Directions to visit Cabinetlandia can be found on their website. Cabinetlandia is located about 20 minutes outside Deming. After traveling east away from Deming, I took a bridge over the highway and then proceeded to take a few left's and rights on random desert roads according to the directions. Along the way I saw some spiders, which I'm deathly afraid of and had to beep my horn at a heard of cows to move out of the road. Here are a few photos of the journey to Cabinetlandia! It was amazing!
Marfa! What can I say.. This small town with a population of roughly 2,000 people was one of my many destinations on my trip, reason being.. Donald Judd.
Donald Judd was an American artist through the latter part of the 20th century, mainly known for being associated with the art movement known as Minimalism. Judd was a maker, writer, theorist, designer, and many more wonderful things. He migrated to Marfa in the early 70's after being exhausted with the New York art scene. Judd had a distinct vision and throughout his life he executed and built that dream in Marfa. After relocating to Marfa he slowly started to purchase and acquire more land. He methodically restored and redesigned the buildings to accommodate his object and furniture. After Judds death the Dia Foundation and Chinati Foundation took over his property and now preserve and run the property full time, allowing visitors from all over the world to visit and experience the life of Donald Judd, as well as the other artists whom have permanent collections within the foundations.
Judd worked in a spacial manner. Each room you enter was carefully considered through the layout and placement of his objects and furniture. As your body navigates through the space you come into contact with objects that methodically exist within the frame of the architecture. The spaces are cohesive and make sense on physical and visual level.
Visitors are not allowed to photograph any of the work! The only photographs that are allowed are of the outdoor cement structures of Judd's. You will just have to visit Marfa to experience the wonders! Okay so now outside of Donald Judd, Marfa also is a town that is just filled with great art, restaurants, buildings and PEOPLE. If one is to visit Marfa get your wave hand ready, because everyone WAVES at you!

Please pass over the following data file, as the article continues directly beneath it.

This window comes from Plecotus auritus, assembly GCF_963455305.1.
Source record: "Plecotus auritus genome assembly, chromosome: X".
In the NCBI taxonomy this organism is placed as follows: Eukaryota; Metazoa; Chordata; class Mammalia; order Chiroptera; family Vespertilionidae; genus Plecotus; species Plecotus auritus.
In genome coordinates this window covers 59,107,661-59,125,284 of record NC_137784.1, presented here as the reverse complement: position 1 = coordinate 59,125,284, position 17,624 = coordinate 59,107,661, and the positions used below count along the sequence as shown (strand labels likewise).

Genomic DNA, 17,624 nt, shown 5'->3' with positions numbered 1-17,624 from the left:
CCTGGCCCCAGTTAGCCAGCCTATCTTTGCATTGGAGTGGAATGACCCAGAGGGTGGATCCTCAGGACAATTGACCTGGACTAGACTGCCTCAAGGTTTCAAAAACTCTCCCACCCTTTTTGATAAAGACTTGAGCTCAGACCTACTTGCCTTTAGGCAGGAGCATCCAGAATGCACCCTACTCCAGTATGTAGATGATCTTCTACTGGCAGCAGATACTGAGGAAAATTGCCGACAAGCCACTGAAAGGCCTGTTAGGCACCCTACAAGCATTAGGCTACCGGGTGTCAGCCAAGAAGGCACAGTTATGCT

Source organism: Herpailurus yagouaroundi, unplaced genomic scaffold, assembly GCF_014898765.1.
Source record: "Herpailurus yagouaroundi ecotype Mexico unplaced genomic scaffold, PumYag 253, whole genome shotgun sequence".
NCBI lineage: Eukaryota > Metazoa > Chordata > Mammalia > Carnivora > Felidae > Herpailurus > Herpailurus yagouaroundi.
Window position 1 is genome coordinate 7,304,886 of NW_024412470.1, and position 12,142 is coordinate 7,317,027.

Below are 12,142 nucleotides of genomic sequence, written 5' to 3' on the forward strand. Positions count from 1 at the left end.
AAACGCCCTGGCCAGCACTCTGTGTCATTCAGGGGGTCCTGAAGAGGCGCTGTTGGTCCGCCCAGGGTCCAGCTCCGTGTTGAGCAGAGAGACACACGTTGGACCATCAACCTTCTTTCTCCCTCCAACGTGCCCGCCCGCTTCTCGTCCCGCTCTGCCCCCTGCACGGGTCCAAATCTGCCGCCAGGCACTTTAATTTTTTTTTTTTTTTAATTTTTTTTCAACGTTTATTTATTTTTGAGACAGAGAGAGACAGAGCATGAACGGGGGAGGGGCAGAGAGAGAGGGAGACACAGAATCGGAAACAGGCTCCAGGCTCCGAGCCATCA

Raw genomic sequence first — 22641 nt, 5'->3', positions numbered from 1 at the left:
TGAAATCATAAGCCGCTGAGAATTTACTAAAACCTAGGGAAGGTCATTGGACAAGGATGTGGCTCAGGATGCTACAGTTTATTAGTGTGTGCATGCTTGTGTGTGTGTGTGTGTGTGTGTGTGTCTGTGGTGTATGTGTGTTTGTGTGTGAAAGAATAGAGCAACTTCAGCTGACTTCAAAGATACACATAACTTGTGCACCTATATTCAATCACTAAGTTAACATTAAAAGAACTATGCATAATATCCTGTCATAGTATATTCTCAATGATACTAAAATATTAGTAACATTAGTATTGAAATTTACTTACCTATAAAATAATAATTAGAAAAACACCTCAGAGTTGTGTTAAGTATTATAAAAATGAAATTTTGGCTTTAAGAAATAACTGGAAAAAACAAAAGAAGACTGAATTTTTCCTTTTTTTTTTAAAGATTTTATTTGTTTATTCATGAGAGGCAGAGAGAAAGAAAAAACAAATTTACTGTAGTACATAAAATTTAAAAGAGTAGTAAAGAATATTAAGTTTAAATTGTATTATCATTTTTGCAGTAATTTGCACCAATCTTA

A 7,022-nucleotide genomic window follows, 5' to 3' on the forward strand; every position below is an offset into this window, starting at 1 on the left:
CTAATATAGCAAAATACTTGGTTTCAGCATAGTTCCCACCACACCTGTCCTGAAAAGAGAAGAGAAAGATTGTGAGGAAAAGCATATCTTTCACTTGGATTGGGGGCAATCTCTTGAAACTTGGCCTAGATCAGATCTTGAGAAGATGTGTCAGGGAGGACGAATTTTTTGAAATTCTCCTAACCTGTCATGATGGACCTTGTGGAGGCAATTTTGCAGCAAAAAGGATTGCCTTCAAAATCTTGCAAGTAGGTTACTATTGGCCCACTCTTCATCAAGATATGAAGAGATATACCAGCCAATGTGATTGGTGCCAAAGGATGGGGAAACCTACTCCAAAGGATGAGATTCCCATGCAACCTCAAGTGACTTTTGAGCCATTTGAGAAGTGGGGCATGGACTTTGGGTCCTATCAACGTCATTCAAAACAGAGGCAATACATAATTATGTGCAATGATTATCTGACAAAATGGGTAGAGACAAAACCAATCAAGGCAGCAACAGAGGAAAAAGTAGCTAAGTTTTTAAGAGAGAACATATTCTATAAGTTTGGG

After leaving Salt Lake City and before arriving to Santa Fe I stopped along at Bryce Canyon National Park in Utah and The Grand Canyon. Both visits were a surreal experience. These canyons are Earthworks within themselves! Naturally occurring beautiful forms! Here are some photos..
While at the Grand Canyon I was hiking down one of the three trails at the South Rim and found a side of the canyon very intriguing. The lines that cut through the stone made for a nice composition. After I took a few photos I suddenly noticed that it reminded me of one my pieces in my BFA show. Maybe thats why I was drawn to it.
So for the past few days I have been camping and have not had internet or much cell reception, which actually was quite nice. Although we all need our fix of technology sooner or later. I went to visit my third earthwork actually right after the Sun Tunnels, but did not have time to post these photos.
The Spiral Jetty was designed and constructed by American artist Robert Smithson in the year 1970. The Earthwork is located on the northeast shore of the Great Salt Lake in Utah, which is roughly 2 and 1/2 hours northwest of Salt Lake City. The work was made using the native basalt rock that runs the land and shore of the lake. The physical attributes of the Jetty are forever changing due to the fluctuating levels of the lake. My dear friend Hikmet, whom i stayed with in Salt Lake City continuously documents the Jetty through her website and has a link to the current lake levels, www.hikmetsidneyloe.com. The Jetty at one point was submerged for 30 years. Due to the lake levels while I was there, the Jetty was not completely visible. Walking in the highly salted lake on the basalt rocks was a calming retreat, but had its moments of uncertainty. Possibly this feeling comes from how one first arrives to the work. The gravel road winds around the shore and as you park and look to the lake you first see the work as a whole (one piece). Approaching the water towards the Jetty that whole breaks down to the water, slat crusted rocks and sand. As you back away from the Jetty and climb the hill that whole becomes present again, but the work changes yet again, adding the view of the shoreline and skyline from afar allows the works to become more of a line drawing within the landscape.
Ceramicist, artist, traveler. Until the funds run out.